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Use Your Over-Ripe Apples to Make Fun Fruit-Stamped Decor

Apple-picking is one of my favorite fall activities, but sometimes you bring home a bushel of apples and simply can’t eat them fast enough. There are plenty of good tips for turning over-ripe apples into apple butter or apple sauce, but if you’ve got just one stray left over, here’s a fun way to repurpose half of it as a stamp (I recommend chopping up the other half and stirring it into your apple sauce with some cinnamon). These apple stamps can be used to create table runners, gift bags, wrapping paper…and the list goes on and on. Read on to see my DIY tutorial showing you this easy, inexpensive and versatile craft.

Apple-Stamped Decor

Here’s what you’ll need to get started:

– an older apple
– a knife
fabric paint in a few autumnal colors
– a paintbrush
– a container for the paint (a plastic takeout container lid works well)
– kraft paper, canvas, cloth, bags or anything else you’d like to stamp on

Step 1: Cut your apple in half. Try to get as close to the stem as you can so that it can also be a part of your stamp. Remove any seeds.

Step 2: Next, squeeze some of your paints out into your container. Think about the color combinations you’d like to use. I tried a bold red but then mixed in some yellows, golds and oranges. Later on, I also added some greens and even some pinks. Feel free to get as creative as you’d like, but don’t mix too many paint colors on your apple stamp at once or your colors will begin to look muddy.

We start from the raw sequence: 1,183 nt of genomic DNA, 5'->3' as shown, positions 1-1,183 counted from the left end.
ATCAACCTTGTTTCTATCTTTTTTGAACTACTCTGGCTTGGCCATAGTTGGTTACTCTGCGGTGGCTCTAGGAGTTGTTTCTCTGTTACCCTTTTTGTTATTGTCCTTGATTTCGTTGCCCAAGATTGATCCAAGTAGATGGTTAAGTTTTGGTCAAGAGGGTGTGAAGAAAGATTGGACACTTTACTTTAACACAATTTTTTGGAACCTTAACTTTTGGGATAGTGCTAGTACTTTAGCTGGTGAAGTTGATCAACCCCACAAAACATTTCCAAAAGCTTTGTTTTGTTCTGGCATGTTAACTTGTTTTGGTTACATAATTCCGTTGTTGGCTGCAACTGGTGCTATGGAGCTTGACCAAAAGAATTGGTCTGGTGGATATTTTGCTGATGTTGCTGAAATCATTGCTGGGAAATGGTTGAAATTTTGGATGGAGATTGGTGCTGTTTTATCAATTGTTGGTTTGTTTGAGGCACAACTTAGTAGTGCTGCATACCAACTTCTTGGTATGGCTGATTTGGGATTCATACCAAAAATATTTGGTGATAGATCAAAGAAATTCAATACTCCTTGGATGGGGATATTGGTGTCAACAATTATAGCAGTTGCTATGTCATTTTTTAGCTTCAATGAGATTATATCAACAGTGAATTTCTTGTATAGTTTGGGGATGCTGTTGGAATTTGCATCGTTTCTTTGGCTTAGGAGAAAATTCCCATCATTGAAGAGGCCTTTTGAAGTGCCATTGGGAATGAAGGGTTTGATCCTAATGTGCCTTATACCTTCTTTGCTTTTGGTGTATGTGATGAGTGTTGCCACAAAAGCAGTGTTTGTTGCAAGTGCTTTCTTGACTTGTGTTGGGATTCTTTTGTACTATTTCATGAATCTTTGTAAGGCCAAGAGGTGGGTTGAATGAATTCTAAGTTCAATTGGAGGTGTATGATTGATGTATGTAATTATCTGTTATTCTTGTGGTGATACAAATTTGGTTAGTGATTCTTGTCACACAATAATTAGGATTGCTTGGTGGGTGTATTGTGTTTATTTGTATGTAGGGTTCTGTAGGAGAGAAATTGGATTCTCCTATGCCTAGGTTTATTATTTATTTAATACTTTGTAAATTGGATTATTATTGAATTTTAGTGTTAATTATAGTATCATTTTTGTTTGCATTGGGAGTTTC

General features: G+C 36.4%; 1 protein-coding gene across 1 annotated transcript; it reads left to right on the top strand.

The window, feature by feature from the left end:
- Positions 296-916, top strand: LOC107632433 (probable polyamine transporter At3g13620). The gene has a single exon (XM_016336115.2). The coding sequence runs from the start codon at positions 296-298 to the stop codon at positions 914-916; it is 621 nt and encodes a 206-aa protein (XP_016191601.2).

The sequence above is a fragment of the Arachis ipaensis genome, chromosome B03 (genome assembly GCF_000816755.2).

Step 3: Cut your kraft paper (or cloth) to size and lay it out flat on a covered worksurface.

Step 4: You can dip the cut side of your apple right into your paint, but I found it more effective and neat to use your brush to transfer your paint onto the apple. The thin, even layer of paint is ideal for creating a uniform look. And don’t forget to apply some paint on your stem too so that it creates an imprint as well.

Step 5: Now for the fun part! Lay your apple paint-side down on your surface and stamp! Then repeat steps 4 and 5 until you’ve covered up your entire surface. Don’t forget to get creative with the hues you choose! Or you can create a bolder look by just using bright red. A grassy green would look great for spring as well.

Step 6: Let your creation dry flat overnight before using it.

This DIY craft would work great with other fruits too. What fruit would get your stamp of approval?

Yuka Yoneda

Yuka Yoneda is a reporter, cheese fanatic and self-proclaimed JeDIY master from Queens, New York. She is the founder of Clossette.com and an editor at sustainable design website Inhabitat.com. Yuka also writes for Edible Magazine and Ecouterre.com, and has written for The Daily Green and The New York Times.

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